Rosie Holt: The Woman’s Hour

Rosie Holt’s The Woman’s Hour is a satirical amalgamation of characters that provides a commentary on British politics. By adding a twist on reality, Holt introduces us to an array of personas, from a conservative talk show host to an overly left-wing podcaster and a politician’s wife.

Makes a mockery of all the political stereotypes that we know and love

Matty Hutson’s support act comes in the form of musical comedy that conveys a sense of playfulness through his tongue-in-cheek humour that accompanies a narration of an ordinary individual coming face to face with some pretty extraordinary situations. Armed with an electric guitar and keyboard, we are also treated to responses from women about their songs that include iconic numbers such as Valerie, Delilah and Jolene, which strip away the romanticisation of them that the songs create.

The Woman's Hour makes a mockery of all the political stereotypes that we know and love, combining them into a rather disjointed show that is a little hard to follow at times. There are moments where the performance lags a little, mostly because Holt stretches the joke out for too long. Whilst she does hook onto familiar but unreplicated character traits with a blunt honesty that makes for a clever zinger, the prolonged exposure to these characters reduces our interest with each one until we are left with a feeling of tiredness, and even a little boredom. Although, this in itself is perhaps a valid commentary on voter disaffection.

In her over-exaggerated and painfully realistic sketches, the perceptiveness of Holt’s portrayal and observations are unparalleled. There is a biting element to her characters; an edge that stems from the sheer accuracy of what she is portraying. For comedic effect we would think that there is a slight exaggeration of some tropes and traits of these figures, but if this is the case, it is not obvious because often what we are hearing is a word-for-word depiction of what we observe daily. Her off-hand comments gain the biggest laughs, spinning what should be considered a ludicrous statement that incredibly often rings a bit too true.

In her comparison to Buffy the vampire slayer, Holt calls the Tory party her vampires and laughter her stakes, something that is very much needed in the current political climate. The comedic aspects of her performance leave no room for the anger that we might feel watching any one of these characters on the news. But somehow she hasn’t managed to find a balance between keeping us laughing at the ridiculousness of what is happening and sending us into a state of melancholy at the bleakness of the situation. Because whilst her characters may be fictional, every one of us can imagine the inspiration behind them.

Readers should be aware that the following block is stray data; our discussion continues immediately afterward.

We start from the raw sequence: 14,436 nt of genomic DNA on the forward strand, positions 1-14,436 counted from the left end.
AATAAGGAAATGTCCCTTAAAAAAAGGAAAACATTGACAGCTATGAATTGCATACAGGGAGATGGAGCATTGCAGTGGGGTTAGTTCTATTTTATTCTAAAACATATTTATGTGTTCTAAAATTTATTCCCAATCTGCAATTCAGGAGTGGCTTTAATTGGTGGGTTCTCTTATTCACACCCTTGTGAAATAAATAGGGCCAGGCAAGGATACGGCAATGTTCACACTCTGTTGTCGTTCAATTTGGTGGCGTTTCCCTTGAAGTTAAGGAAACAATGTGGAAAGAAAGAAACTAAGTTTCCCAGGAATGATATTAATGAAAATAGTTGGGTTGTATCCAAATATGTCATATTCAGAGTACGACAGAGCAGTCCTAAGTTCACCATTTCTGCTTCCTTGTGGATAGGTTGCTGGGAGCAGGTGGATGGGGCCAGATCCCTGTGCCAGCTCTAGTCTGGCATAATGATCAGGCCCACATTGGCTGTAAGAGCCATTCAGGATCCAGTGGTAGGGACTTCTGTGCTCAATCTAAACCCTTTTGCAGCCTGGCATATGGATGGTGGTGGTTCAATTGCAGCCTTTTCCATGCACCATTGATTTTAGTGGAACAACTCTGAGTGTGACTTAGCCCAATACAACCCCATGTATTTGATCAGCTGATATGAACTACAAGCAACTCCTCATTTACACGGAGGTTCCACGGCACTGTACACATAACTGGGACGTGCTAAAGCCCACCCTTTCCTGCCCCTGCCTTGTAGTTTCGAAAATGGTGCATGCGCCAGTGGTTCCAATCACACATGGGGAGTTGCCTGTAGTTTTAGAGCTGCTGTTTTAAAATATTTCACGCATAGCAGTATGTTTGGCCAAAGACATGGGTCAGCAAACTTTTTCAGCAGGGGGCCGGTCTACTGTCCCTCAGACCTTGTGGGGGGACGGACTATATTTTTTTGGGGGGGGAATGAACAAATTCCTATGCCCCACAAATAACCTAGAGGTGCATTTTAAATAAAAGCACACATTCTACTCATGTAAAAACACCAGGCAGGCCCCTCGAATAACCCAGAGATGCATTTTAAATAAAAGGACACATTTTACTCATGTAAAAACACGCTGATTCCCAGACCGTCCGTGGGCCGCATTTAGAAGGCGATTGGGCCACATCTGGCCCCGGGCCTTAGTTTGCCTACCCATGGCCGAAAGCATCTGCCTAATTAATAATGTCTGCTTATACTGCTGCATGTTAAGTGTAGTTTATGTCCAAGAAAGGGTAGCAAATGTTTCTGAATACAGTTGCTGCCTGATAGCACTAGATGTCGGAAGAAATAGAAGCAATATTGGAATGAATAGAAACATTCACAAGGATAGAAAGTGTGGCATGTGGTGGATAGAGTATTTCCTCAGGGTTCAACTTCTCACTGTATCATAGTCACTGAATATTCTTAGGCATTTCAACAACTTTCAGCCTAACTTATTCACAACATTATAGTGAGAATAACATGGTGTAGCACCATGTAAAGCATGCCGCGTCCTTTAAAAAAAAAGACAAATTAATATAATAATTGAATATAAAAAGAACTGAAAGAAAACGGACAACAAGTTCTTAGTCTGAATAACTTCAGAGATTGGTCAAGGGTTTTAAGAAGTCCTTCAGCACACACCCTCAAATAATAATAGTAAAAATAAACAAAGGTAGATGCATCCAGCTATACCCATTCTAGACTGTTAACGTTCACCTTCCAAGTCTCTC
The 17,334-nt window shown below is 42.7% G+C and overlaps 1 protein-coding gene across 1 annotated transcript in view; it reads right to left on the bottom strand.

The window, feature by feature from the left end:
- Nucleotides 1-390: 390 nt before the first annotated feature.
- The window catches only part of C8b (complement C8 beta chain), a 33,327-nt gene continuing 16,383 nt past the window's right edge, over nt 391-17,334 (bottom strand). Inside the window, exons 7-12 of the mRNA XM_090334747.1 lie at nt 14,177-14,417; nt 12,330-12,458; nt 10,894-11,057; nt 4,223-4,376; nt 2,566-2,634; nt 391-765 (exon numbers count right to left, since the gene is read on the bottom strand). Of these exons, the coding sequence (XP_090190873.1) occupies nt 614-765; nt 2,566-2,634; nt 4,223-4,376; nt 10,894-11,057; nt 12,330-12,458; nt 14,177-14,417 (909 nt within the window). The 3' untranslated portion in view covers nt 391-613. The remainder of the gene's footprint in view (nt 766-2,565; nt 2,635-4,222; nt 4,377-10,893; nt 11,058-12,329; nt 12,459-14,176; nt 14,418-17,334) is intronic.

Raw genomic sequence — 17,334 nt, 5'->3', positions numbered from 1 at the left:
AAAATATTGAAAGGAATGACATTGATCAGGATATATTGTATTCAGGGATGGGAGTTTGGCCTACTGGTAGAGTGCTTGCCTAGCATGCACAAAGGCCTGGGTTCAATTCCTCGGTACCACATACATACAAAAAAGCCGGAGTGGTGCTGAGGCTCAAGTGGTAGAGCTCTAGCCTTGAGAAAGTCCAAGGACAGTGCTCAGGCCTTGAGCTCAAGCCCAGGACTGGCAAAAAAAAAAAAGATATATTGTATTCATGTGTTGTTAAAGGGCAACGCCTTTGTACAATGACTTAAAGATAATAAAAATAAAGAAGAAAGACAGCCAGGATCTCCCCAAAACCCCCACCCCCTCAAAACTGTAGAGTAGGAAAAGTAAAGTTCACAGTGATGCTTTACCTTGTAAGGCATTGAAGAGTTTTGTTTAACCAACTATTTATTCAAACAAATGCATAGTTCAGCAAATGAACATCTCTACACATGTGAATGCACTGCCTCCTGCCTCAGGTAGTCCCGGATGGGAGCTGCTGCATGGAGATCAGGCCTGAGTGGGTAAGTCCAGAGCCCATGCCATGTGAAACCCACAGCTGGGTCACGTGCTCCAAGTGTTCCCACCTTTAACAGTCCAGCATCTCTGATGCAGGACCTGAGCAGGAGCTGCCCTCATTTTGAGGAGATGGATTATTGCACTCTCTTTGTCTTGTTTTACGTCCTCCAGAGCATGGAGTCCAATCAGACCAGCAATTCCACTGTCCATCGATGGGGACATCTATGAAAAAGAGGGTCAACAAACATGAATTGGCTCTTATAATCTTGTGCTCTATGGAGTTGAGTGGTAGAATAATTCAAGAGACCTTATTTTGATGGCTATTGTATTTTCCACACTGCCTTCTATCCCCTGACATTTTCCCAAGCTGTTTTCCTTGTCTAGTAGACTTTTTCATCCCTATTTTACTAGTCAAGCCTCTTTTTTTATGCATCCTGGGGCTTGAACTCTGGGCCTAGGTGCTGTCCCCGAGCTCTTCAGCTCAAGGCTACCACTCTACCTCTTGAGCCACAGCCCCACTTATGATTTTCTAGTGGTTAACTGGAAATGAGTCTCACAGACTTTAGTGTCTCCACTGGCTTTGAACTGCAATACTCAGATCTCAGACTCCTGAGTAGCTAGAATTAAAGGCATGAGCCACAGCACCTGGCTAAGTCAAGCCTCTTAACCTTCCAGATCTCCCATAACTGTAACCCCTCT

Holt is an incredibly clever writer and performer, and her performance hits too close to home for casual viewing. The Woman’s Hour reminds us of the bleakness in the world, but Holt’s hand-holding and comedic efforts provide enjoyment that is missing from current affairs.

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The Blurb

Social Media sensation and Chortle Award winner Rosie Holt debuts an hour of comedy based on her smash-hit satirical videos, as seen millions of times online.

“If she can stay in character long enough, she’ll have a telegraph column and a seat on Question Time by teatime” James O’Brien

"The Thick of It levels of writing and performance applied to a very 2022 flavour of political bullshit." The Times

"A wonderful showcase for the woman that the pandemic turned into a sensation with her hilarious but also chilling realistic takes on a dissembling rising Tory star." The New European

"These characters are so well-observed that I feel they can turn their hand to anything" I Talk Telly

★★★★★ Lost in Theatreland

★★★★ Time Out

★★★★ I Talk Telly

★★★★ Broadway Baby

★★★★ The Arts Desk

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